Planing the wasteboard

So. I’m about 11 months into really digging in and learning the XCarve. I just realized that a few of my frustrations with my machine are due to the fact that I need to plane my wasteboard.
My only two questions…

  1. are there good instructions on how to do this anywhere?
  2. what manufacturer and bit is the best to use for this process?
    Thanks everyone!
    Joel
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Just a couple of suggestions:

You might want to practice on a piece of MDF first by making a large square, using the shapes tool and cut that out first, only cutting about 1/16 or less on each pass. If it only cuts part of the square then go another 1/16 inch until you cut the complete square out of MDF. If it only cuts part of the square at 1/16 inch that is a good indication that the waste board needs to be leveled.

After finishing, look at the smoothness of the cut you just made. If there are ridges, you may need to fix other issues before you start cutting into your waste board. There are other forum topics about adjustments to take the ridges out.

Inventables sells a 1 inch diameter, 1/4 inch shank, surfacing bit:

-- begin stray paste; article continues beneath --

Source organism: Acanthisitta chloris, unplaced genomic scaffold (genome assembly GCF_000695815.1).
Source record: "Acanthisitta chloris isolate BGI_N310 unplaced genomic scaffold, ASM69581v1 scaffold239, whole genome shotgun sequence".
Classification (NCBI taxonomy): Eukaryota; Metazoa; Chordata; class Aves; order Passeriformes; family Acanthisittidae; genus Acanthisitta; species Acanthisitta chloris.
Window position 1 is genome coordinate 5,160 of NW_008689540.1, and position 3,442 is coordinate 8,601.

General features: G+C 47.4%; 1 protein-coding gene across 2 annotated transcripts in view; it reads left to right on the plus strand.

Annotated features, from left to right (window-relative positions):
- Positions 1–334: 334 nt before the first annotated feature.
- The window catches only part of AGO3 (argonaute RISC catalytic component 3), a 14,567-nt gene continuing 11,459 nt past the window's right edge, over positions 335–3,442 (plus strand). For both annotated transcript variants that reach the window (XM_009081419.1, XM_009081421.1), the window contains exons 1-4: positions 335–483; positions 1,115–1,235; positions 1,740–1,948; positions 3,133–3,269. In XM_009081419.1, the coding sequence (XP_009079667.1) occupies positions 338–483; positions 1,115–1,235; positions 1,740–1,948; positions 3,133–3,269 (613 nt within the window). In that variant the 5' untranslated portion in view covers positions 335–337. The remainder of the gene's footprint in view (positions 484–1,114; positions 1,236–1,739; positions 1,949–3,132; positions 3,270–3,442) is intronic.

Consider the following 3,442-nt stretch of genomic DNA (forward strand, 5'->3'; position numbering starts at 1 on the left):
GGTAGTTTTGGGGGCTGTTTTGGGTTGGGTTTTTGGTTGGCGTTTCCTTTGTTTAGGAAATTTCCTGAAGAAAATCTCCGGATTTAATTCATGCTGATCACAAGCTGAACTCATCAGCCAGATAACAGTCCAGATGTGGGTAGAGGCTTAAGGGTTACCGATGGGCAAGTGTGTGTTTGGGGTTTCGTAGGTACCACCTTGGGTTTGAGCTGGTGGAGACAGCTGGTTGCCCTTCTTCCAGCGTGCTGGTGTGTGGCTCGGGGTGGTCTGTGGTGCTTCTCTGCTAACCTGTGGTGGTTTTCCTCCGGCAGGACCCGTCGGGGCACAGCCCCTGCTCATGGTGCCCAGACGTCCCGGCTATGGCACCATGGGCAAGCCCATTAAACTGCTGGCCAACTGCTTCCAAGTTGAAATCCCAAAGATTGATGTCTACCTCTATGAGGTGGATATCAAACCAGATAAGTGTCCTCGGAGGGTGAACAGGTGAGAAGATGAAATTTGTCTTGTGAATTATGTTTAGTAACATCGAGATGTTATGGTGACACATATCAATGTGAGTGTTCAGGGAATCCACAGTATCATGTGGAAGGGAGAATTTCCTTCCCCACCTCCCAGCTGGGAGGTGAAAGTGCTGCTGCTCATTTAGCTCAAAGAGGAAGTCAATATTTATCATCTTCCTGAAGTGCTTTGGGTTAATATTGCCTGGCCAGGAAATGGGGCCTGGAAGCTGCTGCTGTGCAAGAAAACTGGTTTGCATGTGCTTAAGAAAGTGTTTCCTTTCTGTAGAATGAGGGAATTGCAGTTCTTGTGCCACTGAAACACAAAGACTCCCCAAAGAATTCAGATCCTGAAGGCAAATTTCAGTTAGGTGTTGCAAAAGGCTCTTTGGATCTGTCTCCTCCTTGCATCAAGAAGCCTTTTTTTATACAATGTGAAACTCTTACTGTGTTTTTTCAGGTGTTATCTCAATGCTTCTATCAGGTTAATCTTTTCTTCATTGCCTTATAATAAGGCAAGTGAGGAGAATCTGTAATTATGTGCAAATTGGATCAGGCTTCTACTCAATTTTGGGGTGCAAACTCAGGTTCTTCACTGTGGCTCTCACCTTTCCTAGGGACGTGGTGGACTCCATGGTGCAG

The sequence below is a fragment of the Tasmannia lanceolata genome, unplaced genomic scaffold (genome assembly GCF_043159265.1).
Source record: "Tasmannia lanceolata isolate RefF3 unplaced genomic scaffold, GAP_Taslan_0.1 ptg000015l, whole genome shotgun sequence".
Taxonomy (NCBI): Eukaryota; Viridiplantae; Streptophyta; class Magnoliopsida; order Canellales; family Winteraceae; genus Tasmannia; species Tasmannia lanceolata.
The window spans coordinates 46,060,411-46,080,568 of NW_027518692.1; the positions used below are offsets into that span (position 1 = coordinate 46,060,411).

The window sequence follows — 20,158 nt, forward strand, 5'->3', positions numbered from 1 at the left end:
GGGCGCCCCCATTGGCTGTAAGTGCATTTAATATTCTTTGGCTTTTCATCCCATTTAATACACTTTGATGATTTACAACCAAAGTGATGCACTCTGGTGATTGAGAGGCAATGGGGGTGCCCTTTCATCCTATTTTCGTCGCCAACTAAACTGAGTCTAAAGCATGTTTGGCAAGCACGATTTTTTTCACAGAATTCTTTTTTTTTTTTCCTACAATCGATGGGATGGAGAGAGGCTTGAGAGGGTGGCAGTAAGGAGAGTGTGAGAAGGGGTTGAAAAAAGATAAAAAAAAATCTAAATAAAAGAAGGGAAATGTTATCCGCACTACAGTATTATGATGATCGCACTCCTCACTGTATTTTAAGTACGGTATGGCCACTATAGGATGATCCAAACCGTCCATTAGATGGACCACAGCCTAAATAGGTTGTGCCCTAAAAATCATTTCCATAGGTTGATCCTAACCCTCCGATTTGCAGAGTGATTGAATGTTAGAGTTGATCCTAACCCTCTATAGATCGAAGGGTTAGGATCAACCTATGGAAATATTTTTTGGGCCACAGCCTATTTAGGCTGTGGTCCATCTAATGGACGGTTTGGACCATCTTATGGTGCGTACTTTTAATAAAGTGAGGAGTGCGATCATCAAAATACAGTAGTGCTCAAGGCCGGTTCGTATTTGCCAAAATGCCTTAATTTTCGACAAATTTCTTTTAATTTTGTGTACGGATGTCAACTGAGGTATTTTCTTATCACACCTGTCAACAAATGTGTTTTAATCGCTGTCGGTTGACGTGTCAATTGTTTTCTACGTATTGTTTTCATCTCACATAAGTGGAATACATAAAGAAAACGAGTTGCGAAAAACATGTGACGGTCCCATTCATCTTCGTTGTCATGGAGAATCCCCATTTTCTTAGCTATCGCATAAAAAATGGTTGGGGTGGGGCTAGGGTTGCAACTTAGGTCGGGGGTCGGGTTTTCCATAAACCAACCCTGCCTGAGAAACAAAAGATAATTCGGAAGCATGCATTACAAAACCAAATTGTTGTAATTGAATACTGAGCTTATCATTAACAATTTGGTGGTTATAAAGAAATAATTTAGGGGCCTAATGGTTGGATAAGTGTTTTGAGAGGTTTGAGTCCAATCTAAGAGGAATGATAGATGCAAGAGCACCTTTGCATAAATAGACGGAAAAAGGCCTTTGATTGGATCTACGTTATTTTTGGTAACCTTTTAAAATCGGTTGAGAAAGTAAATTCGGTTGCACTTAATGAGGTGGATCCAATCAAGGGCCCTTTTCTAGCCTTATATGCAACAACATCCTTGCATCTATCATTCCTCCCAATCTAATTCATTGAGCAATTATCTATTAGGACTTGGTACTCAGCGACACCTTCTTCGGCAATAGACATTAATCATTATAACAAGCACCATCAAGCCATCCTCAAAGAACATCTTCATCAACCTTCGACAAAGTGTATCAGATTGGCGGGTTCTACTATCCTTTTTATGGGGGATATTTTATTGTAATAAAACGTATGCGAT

Hope this helps.

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I hate to beat a dead horse here, because you’ve realized the issue here … but, I have to mention that the manual does include this as one of the steps in the “Calibration and Maintenance” section of the assembly manual.

Which kinda makes me think that you may want to also review the remainder of that section, specifically the belt tension and Vwheel adjustments. >> Calibration and Maintenance - X-Carve Assembly

1 > not too thorough, but you’re just making a rectangle in easel setting it to a VERY shallow depth (like 0.015" depth) and I suggest the parallel raster toolpath instead of the offset toolpath option that is usually the default… Oh and run the feed rate extra fast since the depth is thin it can support a faster feed.
Repeat this until the entire surface has been cut cleanly…

2 > I prefer this surfacing bit, the carbide inserts are pretty cheap to replace when the time comes, making it a pretty inexpensive bit in the long run and they cut really cleanly.

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